California, where a lot of the "I want out" refugees are coming from, is probably the prime example of all of those failures: a state that grew far too quickly and unwisely, that embraced unsustainable and economically inefficient living arrangements (read: a total embracing of the automobile-dependent suburban sprawl lifestyle) that drove living costs to the point that the state is became economically inefficient, that coddled a "nanny-state" mentality that embraced egalitarianism over equal opportunity, that--as part of that egalitarian outlook--has promoted a primary and secondary educational system that largely works to the "least common denominator" concept of low expectations and student achievement equivalent to that, that--willingly or not--was overrun with illegal immigration, that has proven itself largely impotent in dealing with crime and gang issues in nearly every city of size in the state (a lot of that fomented by some of the more unsavory of those illegal immigrants), and--finally, and certainly not alone in America--that many of the residents of which have both embraced and espoused the hedonistic "Me first, and the hell with everybody else" attitude that has destroyed the character of many of its communities.

Unfortunately, the old "So goes California, so goes the country" adage is very much holding true for Colorado. Colorado has been making the same mistakes as California did for a lot of years now, and the rot is starting to show. The economic difficulties that have engulfed California are on their way here, and people thinking that Colorado will offer an escape from them are sadly mistaken. As I said, Colorado is a little later getting there, but that seems to be exactly where our leadership--and our own actions--are going to take us. It is too bad that Colorado, and a lot of other places in the US, can't wise up and change course. We sure as hell have a great example only about 800 miles west of us of what NOT to do. "California Dreamin'" has turned into a nightmare, and it is a cancer that is now metastasizing in Colorado.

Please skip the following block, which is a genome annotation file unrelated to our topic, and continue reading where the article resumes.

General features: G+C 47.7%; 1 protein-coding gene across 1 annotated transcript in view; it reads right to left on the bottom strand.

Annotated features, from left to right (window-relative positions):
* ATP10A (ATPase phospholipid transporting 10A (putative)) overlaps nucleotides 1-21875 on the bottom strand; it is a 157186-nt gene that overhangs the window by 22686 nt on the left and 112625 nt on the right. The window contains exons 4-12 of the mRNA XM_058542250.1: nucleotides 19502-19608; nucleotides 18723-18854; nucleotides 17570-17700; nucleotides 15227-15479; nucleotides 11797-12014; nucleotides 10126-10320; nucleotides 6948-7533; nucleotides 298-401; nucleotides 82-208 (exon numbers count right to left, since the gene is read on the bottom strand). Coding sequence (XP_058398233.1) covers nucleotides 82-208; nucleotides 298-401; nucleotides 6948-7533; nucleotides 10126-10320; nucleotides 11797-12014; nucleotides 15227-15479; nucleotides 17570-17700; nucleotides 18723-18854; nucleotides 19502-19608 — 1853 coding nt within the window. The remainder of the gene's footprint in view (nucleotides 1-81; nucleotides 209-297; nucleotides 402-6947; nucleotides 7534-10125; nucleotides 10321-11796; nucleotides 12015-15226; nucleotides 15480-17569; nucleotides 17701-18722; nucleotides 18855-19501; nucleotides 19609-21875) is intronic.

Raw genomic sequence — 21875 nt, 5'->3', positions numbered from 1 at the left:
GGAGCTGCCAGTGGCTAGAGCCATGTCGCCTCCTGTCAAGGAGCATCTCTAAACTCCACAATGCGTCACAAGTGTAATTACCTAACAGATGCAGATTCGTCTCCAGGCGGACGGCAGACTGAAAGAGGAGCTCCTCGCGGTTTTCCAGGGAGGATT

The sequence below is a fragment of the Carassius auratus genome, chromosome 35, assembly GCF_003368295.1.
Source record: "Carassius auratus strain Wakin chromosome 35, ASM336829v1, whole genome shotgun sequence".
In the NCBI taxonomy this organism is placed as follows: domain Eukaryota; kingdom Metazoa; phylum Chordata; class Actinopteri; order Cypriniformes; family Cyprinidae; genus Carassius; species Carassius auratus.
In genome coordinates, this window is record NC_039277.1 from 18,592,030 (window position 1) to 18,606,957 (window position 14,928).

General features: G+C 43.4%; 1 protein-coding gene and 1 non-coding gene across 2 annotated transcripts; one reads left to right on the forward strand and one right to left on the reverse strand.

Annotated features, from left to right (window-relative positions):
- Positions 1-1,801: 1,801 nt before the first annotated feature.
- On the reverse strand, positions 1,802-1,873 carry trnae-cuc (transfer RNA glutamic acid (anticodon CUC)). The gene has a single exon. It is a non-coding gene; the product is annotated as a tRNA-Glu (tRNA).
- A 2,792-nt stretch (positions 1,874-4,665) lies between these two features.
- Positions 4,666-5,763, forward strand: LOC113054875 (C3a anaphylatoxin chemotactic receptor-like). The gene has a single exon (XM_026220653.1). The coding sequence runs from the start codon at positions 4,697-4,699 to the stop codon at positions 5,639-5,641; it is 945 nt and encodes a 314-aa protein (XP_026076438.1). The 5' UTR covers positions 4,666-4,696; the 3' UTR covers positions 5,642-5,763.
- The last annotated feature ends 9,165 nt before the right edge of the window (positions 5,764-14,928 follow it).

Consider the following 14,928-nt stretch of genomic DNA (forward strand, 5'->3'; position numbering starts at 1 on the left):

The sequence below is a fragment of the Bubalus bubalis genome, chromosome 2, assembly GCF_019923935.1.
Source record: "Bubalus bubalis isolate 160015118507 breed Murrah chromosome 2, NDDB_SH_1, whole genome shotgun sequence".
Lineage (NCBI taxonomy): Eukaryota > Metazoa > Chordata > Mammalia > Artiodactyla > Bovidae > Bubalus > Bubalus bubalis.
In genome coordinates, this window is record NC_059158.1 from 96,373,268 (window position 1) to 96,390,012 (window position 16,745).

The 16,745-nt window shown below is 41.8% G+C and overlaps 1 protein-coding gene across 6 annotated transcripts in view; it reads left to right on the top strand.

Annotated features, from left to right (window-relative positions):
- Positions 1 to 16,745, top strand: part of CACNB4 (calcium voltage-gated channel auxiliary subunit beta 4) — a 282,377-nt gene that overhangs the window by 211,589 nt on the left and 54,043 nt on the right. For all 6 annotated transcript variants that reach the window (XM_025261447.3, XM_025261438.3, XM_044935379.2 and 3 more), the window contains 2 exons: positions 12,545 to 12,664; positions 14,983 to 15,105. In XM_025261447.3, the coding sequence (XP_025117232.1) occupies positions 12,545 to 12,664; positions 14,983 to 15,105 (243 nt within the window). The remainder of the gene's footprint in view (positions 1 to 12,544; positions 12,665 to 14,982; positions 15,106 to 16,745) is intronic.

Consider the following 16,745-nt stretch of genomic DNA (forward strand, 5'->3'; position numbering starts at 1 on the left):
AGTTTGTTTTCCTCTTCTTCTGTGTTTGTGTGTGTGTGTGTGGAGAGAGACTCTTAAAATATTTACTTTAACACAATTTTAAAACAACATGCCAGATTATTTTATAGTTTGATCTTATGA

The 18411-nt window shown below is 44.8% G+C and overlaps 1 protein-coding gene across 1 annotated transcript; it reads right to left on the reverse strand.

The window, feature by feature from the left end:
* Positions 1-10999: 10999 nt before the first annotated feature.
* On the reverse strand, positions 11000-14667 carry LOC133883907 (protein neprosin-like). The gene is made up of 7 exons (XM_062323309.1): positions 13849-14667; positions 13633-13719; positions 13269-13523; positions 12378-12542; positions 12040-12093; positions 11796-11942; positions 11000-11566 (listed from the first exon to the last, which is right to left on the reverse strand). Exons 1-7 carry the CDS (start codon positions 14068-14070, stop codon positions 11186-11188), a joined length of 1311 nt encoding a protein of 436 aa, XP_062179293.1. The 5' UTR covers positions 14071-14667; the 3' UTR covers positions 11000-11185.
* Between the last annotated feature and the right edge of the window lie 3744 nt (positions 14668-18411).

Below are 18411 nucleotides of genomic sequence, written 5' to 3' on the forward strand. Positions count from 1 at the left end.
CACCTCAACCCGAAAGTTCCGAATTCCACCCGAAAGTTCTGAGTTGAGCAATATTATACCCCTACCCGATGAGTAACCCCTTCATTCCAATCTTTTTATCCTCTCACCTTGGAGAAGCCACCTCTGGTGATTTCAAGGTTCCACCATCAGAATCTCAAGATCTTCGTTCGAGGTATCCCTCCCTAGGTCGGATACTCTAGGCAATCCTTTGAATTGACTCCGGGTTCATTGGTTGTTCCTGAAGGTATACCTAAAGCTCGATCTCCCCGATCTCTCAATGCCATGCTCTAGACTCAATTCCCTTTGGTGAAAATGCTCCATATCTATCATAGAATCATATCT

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Old 02-27-2010, 12:24 PM
 
Location: Sunnyvale, CA
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If you look at the U.S. stock market during the Great Depression, it did not return to its 1929 highs for over 25 years (WWII.) If we are in a severe recession or depression now, it started just two or three years ago, which means we should reasonably expect several more years. People who are saying that we're "coming out of the recession" now are being, in my opinion, shortsighted.
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Old 02-27-2010, 08:07 PM
 
Location: Colorado Springs, CO
2,221 posts, read 4,655,096 times
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Quote:
Originally Posted by CAVA1990 View Post
Aren't the doom and gloomers talking about how we're headed for massive inflation? Won't that turn the upside down homes right side up?
Yes, but it presupposes that incomes at least keep up with inflation so that people can continue to both eat and make their payments throughout the inflationary period.

That, history shows us, is far easier said than done.
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Old 03-01-2010, 04:16 AM
 
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Without jobs there is no recovery. China is now facing massive layoffs because their biggest market, the US, is not buying. It's worldwide and I pray it will not get as ugly as many fear.
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Old 03-01-2010, 12:24 PM
 
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Originally Posted by Bideshi View Post
Without jobs there is no recovery. China is now facing massive layoffs because their biggest market, the US, is not buying. It's worldwide and I pray it will not get as ugly as many fear.
It's funny how many pundits have been hyping China like it is some new paradigm or something but they have their own massive problems.

I saw one video of a city that had been built in China for a million people and almost no one lived there. Funny enough it looked like some of the overbuilt California and Colorado neighborhoods I have seen, down to the architecture and everything.

I think the next few years will be interesting for all.
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Old 03-01-2010, 01:30 PM
 
2,437 posts, read 7,114,517 times
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Quote:
Originally Posted by wanneroo View Post
It's funny how many pundits have been hyping China like it is some new paradigm or something but they have their own massive problems.

I saw one video of a city that had been built in China for a million people and almost no one lived there. Funny enough it looked like some of the overbuilt California and Colorado neighborhoods I have seen, down to the architecture and everything.
What's funny about that?